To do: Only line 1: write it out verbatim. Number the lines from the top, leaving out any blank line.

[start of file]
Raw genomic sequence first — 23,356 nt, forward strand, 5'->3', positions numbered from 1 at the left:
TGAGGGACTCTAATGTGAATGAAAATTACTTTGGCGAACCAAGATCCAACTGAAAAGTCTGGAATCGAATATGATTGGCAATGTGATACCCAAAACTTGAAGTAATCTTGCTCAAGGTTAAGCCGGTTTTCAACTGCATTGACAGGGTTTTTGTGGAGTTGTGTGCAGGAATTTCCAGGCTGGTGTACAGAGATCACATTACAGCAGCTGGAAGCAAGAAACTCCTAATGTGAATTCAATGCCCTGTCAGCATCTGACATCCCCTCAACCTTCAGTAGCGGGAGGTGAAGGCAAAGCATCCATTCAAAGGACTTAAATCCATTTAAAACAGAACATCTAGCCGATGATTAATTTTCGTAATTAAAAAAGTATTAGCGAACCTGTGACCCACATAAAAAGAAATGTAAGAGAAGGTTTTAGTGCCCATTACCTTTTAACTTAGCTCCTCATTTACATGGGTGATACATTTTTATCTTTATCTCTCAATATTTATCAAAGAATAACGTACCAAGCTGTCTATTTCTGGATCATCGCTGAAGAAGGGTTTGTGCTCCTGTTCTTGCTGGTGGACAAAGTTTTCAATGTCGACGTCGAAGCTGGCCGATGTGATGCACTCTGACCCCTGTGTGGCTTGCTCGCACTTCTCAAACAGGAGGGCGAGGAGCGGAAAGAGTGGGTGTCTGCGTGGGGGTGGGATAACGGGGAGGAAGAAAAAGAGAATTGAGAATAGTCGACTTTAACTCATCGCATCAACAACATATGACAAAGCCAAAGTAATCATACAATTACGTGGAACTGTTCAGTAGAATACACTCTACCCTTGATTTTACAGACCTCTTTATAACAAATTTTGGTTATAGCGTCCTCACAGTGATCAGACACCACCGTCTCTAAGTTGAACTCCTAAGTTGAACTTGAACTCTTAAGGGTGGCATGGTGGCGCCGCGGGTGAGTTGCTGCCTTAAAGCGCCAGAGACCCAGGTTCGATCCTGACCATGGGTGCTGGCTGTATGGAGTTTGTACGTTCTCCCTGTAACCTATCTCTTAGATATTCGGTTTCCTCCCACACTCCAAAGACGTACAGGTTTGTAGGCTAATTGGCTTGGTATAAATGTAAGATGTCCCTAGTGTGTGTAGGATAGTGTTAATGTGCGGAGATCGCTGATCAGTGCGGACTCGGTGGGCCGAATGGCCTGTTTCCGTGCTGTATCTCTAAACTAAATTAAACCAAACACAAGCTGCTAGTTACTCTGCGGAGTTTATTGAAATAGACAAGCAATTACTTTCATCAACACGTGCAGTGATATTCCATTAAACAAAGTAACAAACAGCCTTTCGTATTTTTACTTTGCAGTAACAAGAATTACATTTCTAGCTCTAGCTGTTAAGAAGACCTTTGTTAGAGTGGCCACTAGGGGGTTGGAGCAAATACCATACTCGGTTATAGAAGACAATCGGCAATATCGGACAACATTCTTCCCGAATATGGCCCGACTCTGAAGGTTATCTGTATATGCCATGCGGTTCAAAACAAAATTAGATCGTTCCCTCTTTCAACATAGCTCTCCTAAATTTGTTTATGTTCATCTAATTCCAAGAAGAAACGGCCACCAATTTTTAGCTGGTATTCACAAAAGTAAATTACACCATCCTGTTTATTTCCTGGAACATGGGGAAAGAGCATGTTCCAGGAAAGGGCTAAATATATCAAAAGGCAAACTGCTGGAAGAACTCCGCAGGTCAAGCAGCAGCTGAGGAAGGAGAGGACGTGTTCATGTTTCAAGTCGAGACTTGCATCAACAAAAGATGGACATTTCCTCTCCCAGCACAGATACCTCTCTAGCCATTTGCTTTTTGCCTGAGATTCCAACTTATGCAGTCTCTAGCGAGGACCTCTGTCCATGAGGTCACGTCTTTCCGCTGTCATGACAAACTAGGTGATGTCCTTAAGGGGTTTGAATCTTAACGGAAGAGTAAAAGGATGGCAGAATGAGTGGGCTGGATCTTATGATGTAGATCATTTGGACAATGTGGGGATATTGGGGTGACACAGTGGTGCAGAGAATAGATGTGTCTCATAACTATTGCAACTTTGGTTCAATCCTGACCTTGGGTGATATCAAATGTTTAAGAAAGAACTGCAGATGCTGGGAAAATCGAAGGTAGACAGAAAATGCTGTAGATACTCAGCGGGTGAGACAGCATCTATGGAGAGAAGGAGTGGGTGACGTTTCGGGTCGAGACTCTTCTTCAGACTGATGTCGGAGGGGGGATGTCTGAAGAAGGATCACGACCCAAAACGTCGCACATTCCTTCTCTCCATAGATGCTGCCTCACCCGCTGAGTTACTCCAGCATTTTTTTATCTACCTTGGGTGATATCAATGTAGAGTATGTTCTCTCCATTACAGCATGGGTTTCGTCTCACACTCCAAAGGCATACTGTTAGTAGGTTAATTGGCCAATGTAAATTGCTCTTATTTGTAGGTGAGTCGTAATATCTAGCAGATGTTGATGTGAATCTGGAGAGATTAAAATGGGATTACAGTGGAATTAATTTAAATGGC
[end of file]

Raw genomic sequence first — 23,356 nt, forward strand, 5'->3', positions numbered from 1 at the left: